Girl Who Got Away
Now forty-one, married, and the mother of a soon-to-be-two-year-old son, Dido is just the singer to harvest afresh that mature, feminine-feminist (in that order) middle ground once tilled by the likes of Helen Reddy and Grand Ole Opry singers with big hair. But, unlike her foremothers, Dido’s pop sense looks forward: None of these eleven songs (seventeen in “deluxe”-ville) recapitulates her or others’ past glories. And, unlike Madonna, Dido flirts with electronica rather than hiring it to chain her to a hotel bed and letting it have its way. A similarly attractive restraint emerges from the way she uses her voice and words to imply depth rather than to flout shallowness. About Rizzle Kicks’ discordant cameo rap, alas, the same cannot be said.
EARTH, WIND & FIRE
Now, Then & Forever
The first--maybe even the second and third--time you hear this album, you’ll find yourself thinking it’s just like old times. Horns adorn the classic EWF vocal trio and suave funk-disco hooks, the lyrics agitate in favor of ecumenical positive mindedness, and the otherwise MIA Maurice White gives his blessings via the liner notes. But by the fourth or fifth listen, the overreach and underreach all too common to once-great bands past their sell-by date becomes undeniable, perhaps even to Philip Bailey, Verdine White, and Ralph Johnson themselves. How else to explain the proliferation of “deluxe” editions, four of five of which include greatest-hit bait? Each of the non-deluxe version’s 10 tracks honors the EWF legacy. But none of them add anything to it.
FLORIDA GEORGIA LINE
Here’s to the Good Times--This Is How We Roll
Stuff these reified rednecks like: girls in bikini tops, girls in torn jeans, girls in Daisy Dukes, girls who get their shine on, girls who get their feel-good on, girls with Cadillacs, girls without tan lines, new Chevys, Pontiac convertibles, pimped-out trucks, drag racin’, beer, tequila, pineapple-coconut rum, brand-name whiskey, moonshine, the Marshall Tucker Band, Saturday nights, Friday nights, hammerin’ nails, stackin’ bales, country on the boombox, Hank Jr., Skynyrd, Jesus, saying “dayum” instead of “damn”--oh, and Auto-Tune, at least (or is that “especially”?) on the bonus tracks that expand this reissue of the album originally known as Here’s to the Good Times to seventeen cuts and the list price to $19.99. There are videos too. See what happens when you encourage people?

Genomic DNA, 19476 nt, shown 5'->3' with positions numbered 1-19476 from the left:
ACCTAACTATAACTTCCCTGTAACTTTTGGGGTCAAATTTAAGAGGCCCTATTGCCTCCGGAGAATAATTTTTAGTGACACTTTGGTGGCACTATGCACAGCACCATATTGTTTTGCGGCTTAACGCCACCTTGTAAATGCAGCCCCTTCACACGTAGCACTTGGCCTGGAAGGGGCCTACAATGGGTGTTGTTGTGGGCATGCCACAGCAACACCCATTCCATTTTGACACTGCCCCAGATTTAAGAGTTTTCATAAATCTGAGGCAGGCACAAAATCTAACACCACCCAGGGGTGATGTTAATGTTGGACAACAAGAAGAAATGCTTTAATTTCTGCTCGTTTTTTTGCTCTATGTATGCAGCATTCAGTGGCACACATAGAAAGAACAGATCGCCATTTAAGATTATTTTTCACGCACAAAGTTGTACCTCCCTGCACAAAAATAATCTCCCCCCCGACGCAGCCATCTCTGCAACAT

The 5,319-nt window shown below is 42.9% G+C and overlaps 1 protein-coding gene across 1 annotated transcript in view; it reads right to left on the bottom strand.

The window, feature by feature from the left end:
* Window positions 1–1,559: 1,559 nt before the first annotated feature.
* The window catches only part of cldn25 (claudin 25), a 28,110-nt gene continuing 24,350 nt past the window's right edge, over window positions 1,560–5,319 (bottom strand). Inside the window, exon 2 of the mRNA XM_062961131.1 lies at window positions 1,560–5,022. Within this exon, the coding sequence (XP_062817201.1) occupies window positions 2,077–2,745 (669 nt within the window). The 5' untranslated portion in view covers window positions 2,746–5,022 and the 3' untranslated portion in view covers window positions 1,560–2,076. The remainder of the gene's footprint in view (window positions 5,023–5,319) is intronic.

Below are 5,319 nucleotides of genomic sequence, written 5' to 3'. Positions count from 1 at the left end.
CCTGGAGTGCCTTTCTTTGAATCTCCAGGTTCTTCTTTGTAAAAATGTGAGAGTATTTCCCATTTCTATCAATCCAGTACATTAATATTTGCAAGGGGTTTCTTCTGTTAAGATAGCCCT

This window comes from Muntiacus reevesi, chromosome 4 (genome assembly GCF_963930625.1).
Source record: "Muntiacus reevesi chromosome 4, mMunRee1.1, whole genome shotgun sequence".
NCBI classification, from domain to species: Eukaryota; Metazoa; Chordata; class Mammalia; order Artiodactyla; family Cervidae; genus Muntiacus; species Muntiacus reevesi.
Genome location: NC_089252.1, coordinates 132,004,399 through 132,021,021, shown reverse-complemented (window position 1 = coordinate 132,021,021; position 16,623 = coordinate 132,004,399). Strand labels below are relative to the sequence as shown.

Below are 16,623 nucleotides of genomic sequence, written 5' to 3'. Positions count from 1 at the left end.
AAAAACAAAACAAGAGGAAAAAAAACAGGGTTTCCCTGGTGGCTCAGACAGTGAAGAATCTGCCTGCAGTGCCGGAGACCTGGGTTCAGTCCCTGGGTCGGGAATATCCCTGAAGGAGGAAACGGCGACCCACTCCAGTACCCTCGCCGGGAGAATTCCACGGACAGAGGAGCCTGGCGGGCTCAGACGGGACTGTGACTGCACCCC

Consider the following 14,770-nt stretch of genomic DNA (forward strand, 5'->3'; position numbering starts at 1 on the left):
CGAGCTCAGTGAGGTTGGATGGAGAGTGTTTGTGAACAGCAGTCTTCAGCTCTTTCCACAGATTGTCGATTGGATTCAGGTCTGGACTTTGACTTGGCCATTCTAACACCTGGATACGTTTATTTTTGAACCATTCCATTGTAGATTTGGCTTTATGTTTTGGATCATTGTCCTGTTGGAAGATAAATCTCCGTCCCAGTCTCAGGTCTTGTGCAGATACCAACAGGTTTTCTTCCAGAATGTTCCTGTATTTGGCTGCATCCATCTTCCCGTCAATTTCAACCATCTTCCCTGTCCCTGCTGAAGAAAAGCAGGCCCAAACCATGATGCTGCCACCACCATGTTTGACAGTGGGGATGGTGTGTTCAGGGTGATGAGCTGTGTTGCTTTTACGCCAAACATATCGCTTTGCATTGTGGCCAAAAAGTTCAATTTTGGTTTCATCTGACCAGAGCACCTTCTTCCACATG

One difference between this jazz Christmas album and other jazz Christmas albums is that it’s live. (A smattering of applause provides between-song segues.) Another is that it’s a carols-only affair. (No “Baby, It’s Cold Outside” or “Grandma Got Run Over by a Reindeer” here.) Yet another is that for the bassist Friesen (who has recorded with Mal Waldron, Joe Henderson, Duke Jordan, and Jeff Johnson to name just three) and the pianist, drummer, and two saxes he virtuosically undergirds and unites, there’s no difference between jazz and Christmas. The quintet clearly states the instantly recognizable melodies, loses itself in exploratory improvisation, and returns, all with confident ease and elegant virtuosity. One has to order Morning Star directly from Friesen via his website, but the rewards repay the effort.
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